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Abstract and Figures

In 2017, global opium production peaked at more than 10,000 tons. Ninety percent of that opium originated in Afghanistan—a record production level for that country—making Afghanistan the world’s leading opium producer, according to the United Nations Office on Drugs and Crime (UNODC).1 Afghanistan has been the world-market leader in opium production since the 1990s, surpassed historically only by the British Empire prior to the mid-nineteenth century Opium Wars.2 Coincidentally, the First Opium War took place at the same time as the Anglo-Afghan military encounters commenced. During the so-called “Great Game” between Russia and Great Britain for geopolitical domination in Central Asia, Afghanistan played a relatively negligible role as far as opium was concerned. At the time, it only supplied limited quantities from Badakhshan to Kashgar in Xinjiang. By contrast, Great Britain—a prosperous and powerful empire—represented the largest global dealer in opium.
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S/S   ,  
145
Copyright © 2019 by the Brown Journal of World Aairs
H K has been Chair of Human Geography and Director of the Centre for Develop-
ment Studies at the Freie Universität Berlin since 2005. Previously, he was chair of cultural geography and
development studies and was director of the Institute of Geography at the Friedrich-Alexander-Universität
Erlangen-Nuernberg. He received a Heisenberg Fellowship in 1995 and was awarded the Tianshan Prize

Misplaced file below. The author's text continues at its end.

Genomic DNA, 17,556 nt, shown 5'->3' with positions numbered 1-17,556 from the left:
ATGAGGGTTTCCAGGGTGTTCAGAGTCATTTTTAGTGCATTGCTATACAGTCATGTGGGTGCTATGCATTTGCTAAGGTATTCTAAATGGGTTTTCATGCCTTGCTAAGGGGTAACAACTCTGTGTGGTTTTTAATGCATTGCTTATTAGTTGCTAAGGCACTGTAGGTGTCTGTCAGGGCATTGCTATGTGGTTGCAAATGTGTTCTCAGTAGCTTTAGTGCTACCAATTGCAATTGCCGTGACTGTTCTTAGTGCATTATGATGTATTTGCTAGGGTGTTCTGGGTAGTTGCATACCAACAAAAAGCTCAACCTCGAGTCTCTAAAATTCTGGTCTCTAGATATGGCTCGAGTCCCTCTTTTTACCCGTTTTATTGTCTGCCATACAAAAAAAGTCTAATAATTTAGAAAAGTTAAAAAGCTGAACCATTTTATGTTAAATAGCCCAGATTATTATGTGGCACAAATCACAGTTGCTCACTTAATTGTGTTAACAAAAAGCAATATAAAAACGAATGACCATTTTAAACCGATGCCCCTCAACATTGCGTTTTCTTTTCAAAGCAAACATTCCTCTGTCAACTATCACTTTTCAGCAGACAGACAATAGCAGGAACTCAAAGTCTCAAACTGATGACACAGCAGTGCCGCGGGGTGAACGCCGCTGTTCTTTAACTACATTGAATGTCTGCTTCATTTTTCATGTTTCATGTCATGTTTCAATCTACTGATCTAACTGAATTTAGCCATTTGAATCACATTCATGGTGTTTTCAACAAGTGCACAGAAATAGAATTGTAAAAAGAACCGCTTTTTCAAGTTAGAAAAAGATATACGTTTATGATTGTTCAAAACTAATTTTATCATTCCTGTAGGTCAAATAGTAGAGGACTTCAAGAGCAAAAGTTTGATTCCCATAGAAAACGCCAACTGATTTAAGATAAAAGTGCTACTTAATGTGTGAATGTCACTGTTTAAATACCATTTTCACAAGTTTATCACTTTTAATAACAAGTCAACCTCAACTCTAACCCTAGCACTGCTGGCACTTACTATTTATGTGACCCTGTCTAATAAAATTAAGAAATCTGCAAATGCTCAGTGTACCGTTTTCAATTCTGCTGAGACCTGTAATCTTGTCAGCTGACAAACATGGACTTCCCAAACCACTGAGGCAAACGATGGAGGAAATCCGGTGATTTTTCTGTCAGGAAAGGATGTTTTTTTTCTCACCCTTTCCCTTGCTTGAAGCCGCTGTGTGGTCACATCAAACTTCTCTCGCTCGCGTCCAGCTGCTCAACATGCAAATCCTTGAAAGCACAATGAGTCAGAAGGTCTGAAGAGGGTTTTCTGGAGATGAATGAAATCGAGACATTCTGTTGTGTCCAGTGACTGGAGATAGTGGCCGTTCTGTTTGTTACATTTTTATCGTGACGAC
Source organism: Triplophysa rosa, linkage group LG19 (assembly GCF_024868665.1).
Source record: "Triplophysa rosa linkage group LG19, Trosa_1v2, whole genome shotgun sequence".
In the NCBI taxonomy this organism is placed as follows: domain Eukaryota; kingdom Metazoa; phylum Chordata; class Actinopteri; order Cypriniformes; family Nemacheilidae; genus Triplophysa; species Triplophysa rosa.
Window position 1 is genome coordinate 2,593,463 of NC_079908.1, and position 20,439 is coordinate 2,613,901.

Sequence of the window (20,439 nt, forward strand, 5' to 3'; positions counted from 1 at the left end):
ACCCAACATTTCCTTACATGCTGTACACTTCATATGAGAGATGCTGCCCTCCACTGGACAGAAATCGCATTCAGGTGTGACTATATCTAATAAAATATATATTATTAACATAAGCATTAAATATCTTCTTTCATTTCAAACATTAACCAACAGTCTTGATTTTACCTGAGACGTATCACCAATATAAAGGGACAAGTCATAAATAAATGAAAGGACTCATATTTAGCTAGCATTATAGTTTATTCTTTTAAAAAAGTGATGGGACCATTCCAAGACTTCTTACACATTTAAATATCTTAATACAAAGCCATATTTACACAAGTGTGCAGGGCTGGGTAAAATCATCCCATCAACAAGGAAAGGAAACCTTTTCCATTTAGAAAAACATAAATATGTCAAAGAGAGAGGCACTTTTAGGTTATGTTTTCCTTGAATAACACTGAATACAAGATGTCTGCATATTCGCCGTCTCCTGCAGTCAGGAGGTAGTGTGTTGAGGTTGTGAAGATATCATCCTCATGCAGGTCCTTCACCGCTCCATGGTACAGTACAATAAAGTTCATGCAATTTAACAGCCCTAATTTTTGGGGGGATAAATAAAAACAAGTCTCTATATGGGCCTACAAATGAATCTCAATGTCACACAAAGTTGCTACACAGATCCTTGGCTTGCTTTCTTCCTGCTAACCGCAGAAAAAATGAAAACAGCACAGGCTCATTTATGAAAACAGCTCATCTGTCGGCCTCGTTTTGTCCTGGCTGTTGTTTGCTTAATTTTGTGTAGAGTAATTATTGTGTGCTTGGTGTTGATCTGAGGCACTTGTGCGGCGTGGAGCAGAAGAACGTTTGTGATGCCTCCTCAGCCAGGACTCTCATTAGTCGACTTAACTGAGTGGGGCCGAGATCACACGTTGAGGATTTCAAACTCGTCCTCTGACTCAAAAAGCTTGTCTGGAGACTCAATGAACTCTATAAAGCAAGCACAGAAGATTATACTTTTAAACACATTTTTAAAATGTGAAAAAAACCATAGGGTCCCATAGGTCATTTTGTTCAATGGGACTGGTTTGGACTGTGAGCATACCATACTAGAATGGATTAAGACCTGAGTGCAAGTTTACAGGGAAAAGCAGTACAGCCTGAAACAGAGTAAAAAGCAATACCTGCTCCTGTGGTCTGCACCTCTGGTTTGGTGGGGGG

China in 2010. Dr. Kreutzmann has conducted empirical research in Afghanistan, Pakistan, Tajikistan,
Kyrgyzstan, India, Nepal, Tibet, and Xinjiang since 1977, resulting in more than 200 publications,
including over 20 authored and edited books. Kreutzmann is principal investigator in the Berlin Gradu-
ate School’s “Muslim Culture and Societies” program and board member of the collaborative research
program “Crossroads Asia.
I ,    peaked at more than 10,000 tons. Ninety
percent of that opium originated in Afghanistan—a record production level for
that country—making Afghanistan the world’s leading opium producer, accord-
ing to the United Nations Oce on Drugs and Crime (UNODC).1 Afghani-
stan has been the world-market leader in opium production since the 1990s,
surpassed historically only by the British Empire prior to the mid-nineteenth
century Opium Wars.2 Coincidentally, the First Opium War took place at
the same time as the Anglo-Afghan military encounters commenced. During
the so-called “Great Game” between Russia and Great Britain for geopolitical
domination in Central Asia, Afghanistan played a relatively negligible role as far